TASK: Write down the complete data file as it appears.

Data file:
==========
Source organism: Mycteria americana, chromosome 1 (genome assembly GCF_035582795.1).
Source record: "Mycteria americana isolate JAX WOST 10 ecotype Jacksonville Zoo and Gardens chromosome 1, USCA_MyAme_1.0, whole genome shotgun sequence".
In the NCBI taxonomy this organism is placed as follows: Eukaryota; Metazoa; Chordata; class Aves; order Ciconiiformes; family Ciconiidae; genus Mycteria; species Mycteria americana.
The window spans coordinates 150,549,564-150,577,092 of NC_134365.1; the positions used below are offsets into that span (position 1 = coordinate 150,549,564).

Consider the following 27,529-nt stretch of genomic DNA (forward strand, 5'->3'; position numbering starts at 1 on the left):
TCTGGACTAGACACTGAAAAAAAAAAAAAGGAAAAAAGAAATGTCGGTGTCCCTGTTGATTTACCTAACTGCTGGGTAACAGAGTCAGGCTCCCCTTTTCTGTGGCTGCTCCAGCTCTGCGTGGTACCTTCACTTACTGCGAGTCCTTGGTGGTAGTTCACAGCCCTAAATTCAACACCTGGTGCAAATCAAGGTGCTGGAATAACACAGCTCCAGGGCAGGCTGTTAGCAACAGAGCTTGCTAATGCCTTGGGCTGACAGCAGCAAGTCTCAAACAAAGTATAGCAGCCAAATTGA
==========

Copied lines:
Source organism: Mycteria americana, chromosome 1 (genome assembly GCF_035582795.1).
Source record: "Mycteria americana isolate JAX WOST 10 ecotype Jacksonville Zoo and Gardens chromosome 1, USCA_MyAme_1.0, whole genome shotgun sequence".
In the NCBI taxonomy this organism is placed as follows: Eukaryota; Metazoa; Chordata; class Aves; order Ciconiiformes; family Ciconiidae; genus Mycteria; species Mycteria americana.
The window spans coordinates 150,549,564-150,577,092 of NC_134365.1; the positions used below are offsets into that span (position 1 = coordinate 150,549,564).

Consider the following 27,529-nt stretch of genomic DNA (forward strand, 5'->3'; position numbering starts at 1 on the left):
TCTGGACTAGACACTGAAAAAAAAAAAAAGGAAAAAAGAAATGTCGGTGTCCCTGTTGATTTACCTAACTGCTGGGTAACAGAGTCAGGCTCCCCTTTTCTGTGGCTGCTCCAGCTCTGCGTGGTACCTTCACTTACTGCGAGTCCTTGGTGGTAGTTCACAGCCCTAAATTCAACACCTGGTGCAAATCAAGGTGCTGGAATAACACAGCTCCAGGGCAGGCTGTTAGCAACAGAGCTTGCTAATGCCTTGGGCTGACAGCAGCAAGTCTCAAACAAAGTATAGCAGCCAAATTGA